I recently received an email for moaning about a sex scene or nudity or something but I’m going to do it again. This film has about two sex scenes – largely to establish the nature of Clara’s work – but also to illustrate a connection between her and Edward. The first time is rather tasteful, an undressing followed by a fade to black but the second time felt out of place. I understood what Corbijn was doing (keeping it non-gratuitous) but the whole thing felt a little too extended and not entirely necessary. Had there been more of a connection between Edward and Clara outside of the brothel, I may have been happier with it but the relationship just felt lust-based and temporary. But that’s not why I’m highlighting it. I’m bringing it to your attention because throughout the entire thing I was scrunching up my face and wincing in the dark, try to figure out if he was performing anal sex. I know, I’ve rambled about immaturity and blah blah but it bothered me. I needed to know – still do. Primarily because I don’t see the significance and if it’s just normal sex . . . why did I think it wasn’t? Hmm . . . interesting. No? Well, fuck it.

Notable Characters:
**Spoiler from the second sentence onward — just so you know**
The supporting cast really do a wonderful job but this is another opportunity for Clooney to really show off and demonstrate that he is an incredibly capable actor and when associated with the right project, able to produce something both tender and haunting. Of all the standout moments, nervous darting glares and prolonged silences, it’s the slamming of the steering wheel that got me. I’ll assume you’ve seen the film and spare you the complete rundown but Edward is driving to meet Clara having taken care of the last loose ends, only to discover a pain. As he reaches to his side, he notices traces of blood and as shock fades, frustration takes over and he pounds the steering wheel. The rest of the drive focuses on Edward’s face, desperately concentrating and clinging on as long as possible. The whole thing demonstrates how a truly gifted actor doesn’t need to bounce off the walls like Nicolas Cage in order to convey sheer despair.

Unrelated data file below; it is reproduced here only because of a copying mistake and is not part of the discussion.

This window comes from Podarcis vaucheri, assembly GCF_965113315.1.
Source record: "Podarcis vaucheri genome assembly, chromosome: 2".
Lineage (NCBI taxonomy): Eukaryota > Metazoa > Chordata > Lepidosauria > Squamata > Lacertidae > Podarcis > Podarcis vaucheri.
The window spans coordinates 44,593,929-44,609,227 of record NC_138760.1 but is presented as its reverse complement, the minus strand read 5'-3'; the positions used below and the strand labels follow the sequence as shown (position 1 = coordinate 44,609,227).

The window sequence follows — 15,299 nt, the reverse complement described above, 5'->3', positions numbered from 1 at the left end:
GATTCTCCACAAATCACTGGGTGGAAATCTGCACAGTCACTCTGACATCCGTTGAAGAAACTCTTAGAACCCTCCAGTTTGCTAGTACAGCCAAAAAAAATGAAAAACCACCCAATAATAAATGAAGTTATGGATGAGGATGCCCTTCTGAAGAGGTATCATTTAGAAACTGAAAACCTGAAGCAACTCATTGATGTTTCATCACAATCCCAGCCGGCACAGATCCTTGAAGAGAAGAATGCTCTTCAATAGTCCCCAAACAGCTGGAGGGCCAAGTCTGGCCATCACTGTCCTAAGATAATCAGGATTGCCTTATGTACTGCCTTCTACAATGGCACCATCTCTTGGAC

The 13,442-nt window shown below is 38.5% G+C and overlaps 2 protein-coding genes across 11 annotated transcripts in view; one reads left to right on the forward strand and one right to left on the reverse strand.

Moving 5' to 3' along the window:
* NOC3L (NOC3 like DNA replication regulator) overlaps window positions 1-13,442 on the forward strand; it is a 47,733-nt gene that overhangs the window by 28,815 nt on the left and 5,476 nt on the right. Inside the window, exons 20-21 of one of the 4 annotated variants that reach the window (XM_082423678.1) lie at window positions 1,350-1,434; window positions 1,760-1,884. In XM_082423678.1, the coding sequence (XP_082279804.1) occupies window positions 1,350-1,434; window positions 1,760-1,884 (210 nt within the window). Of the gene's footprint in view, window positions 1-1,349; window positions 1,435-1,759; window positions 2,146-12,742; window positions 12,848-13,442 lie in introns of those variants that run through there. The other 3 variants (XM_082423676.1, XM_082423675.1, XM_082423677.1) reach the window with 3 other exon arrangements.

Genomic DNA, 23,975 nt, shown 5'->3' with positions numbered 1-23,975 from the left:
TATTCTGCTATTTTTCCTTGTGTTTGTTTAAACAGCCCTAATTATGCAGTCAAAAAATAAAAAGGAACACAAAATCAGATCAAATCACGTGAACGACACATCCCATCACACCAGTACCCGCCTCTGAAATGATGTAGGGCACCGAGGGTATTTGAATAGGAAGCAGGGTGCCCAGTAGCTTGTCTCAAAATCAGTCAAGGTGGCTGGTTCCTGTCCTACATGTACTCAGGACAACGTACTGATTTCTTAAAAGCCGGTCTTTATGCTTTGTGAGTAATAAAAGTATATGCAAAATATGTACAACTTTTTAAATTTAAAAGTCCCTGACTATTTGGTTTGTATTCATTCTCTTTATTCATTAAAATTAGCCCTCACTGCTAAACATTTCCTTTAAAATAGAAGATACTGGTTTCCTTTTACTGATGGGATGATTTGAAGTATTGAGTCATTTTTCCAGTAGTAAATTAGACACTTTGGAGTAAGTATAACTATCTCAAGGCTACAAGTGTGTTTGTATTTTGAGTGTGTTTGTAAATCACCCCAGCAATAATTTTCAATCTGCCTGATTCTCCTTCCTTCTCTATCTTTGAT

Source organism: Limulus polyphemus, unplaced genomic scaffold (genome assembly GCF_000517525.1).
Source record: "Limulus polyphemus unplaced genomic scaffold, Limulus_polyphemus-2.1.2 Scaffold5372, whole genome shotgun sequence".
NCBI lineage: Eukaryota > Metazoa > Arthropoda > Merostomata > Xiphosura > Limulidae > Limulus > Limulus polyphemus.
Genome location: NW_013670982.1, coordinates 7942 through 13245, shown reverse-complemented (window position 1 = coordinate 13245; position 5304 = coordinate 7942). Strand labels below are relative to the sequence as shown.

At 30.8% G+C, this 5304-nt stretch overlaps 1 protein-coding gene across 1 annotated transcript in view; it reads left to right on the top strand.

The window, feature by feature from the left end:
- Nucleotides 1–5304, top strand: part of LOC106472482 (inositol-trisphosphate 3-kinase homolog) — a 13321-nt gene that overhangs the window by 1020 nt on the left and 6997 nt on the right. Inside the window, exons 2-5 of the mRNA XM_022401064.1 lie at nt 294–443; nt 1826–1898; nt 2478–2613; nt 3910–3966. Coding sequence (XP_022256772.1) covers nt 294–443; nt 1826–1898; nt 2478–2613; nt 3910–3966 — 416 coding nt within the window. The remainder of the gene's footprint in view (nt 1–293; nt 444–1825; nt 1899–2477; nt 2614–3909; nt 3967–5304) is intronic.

Highlighted Quote:
“You cannot deny the existence of hell; you live in it. It is a place without love”

In A Few Words:
“Deep, thoughtful and beautifully shot, The American is a contemporary rarity that relies upon subtlety and underlying tension over the standard spy-thriller pulp”

Total Score:


Cinema City Film Quiz #35

[21 November 2010]

Winning Team:
Our Afternoons With Margarhitas

Genre – Le sequel de l’hangover – in French with English subtitles

Runners Up:
Genre – 80s hipster product placement flick
The League Of Extraordinary Watchmen: Part V
Genre – Harrowing tale of Victorian clock-makers
Bill Odie And The Deathly Swallows
Genre – 18 year old Bill Odie embarks on a journey in search of himself and an army of child eating birds

ROUND I: Pre-Production
1. What is the name of the lead character in Donnie Darko?
2. Les Enfants du Paradis (1945) was filmed in which country? [bonus point for correctly translating the title]
FRANCE [Children Of Paradise]
3. What kind of twins play the character of Julian in Big Daddy? Siamese or Identical?
4. What is the first rule of Fight Club?
5. What was Mary Poppins’ occupation?
6. Graham Chapman portrays which English king in Monty Python & The Holy Grail?
7. What type of animal is Flower in Bambi?
8. What genre does The Searchers belong to? Comedy? Musical? Western?
9. Stage Beauty tells the story of the first female what?
10. What is the title of the 2005 film featuring Keira Knightley as a bounty hunter?
11. According to Pulp Fiction, what is a Quarter-Pounder known as in Europe?
12. Poster Tagline Part I: Which movie features the poster tagline ‘The creators of Jaws and Star Wars now bring you the ultimate hero in the ultimate adventure’?

ROUND II: Filming [Alan Moore Adaptations Special]
1. Alan Moore cinematic adaptations are adapted from what? Poems? Comics? Musicals?
2. Which Alan Moore adaptation starred Jason Flemyng, Peta Wilson, Stuart Townsend, and Sean Connery?
3. From Hell is set in what year?
4. Which character is the first to die in Watchmen?
5. What was the first Alan Moore adaptation to not feature his name?
6. Who plays Chas in Constantine?
7. After Fox thought the title was too lengthy, The League Of Extraordinary Gentlemen was shortened to what?
8. What is the name of the breakfast that V prepares for Evie in V For Vendetta?
9. What is the time difference between the theatrical and director’s cut of Watchmen?
10. Which religious artefact is uncovered at the start of Constantine?
SPEAR OF DESTINY (also accept Holy Lance)